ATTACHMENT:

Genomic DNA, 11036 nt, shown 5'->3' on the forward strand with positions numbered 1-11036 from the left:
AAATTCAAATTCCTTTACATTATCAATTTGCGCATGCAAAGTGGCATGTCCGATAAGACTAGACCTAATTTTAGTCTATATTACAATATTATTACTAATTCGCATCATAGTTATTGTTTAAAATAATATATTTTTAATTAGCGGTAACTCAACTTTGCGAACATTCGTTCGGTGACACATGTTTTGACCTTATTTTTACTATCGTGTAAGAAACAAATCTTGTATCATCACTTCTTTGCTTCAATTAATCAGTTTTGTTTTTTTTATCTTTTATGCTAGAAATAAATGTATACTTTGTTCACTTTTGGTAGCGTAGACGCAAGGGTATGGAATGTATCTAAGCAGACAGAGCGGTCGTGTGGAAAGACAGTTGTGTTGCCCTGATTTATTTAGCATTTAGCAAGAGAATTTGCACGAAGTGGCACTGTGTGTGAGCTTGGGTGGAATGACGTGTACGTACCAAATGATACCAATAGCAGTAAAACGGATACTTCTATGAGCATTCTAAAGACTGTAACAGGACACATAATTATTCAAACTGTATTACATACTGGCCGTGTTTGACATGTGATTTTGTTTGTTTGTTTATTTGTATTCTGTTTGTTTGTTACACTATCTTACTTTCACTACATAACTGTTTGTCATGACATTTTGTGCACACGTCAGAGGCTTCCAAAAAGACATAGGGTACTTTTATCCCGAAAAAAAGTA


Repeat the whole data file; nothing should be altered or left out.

Genomic DNA, 11036 nt, shown 5'->3' on the forward strand with positions numbered 1-11036 from the left:
AAATTCAAATTCCTTTACATTATCAATTTGCGCATGCAAAGTGGCATGTCCGATAAGACTAGACCTAATTTTAGTCTATATTACAATATTATTACTAATTCGCATCATAGTTATTGTTTAAAATAATATATTTTTAATTAGCGGTAACTCAACTTTGCGAACATTCGTTCGGTGACACATGTTTTGACCTTATTTTTACTATCGTGTAAGAAACAAATCTTGTATCATCACTTCTTTGCTTCAATTAATCAGTTTTGTTTTTTTTATCTTTTATGCTAGAAATAAATGTATACTTTGTTCACTTTTGGTAGCGTAGACGCAAGGGTATGGAATGTATCTAAGCAGACAGAGCGGTCGTGTGGAAAGACAGTTGTGTTGCCCTGATTTATTTAGCATTTAGCAAGAGAATTTGCACGAAGTGGCACTGTGTGTGAGCTTGGGTGGAATGACGTGTACGTACCAAATGATACCAATAGCAGTAAAACGGATACTTCTATGAGCATTCTAAAGACTGTAACAGGACACATAATTATTCAAACTGTATTACATACTGGCCGTGTTTGACATGTGATTTTGTTTGTTTGTTTATTTGTATTCTGTTTGTTTGTTACACTATCTTACTTTCACTACATAACTGTTTGTCATGACATTTTGTGCACACGTCAGAGGCTTCCAAAAAGACATAGGGTACTTTTATCCCGAAAAAAAGTA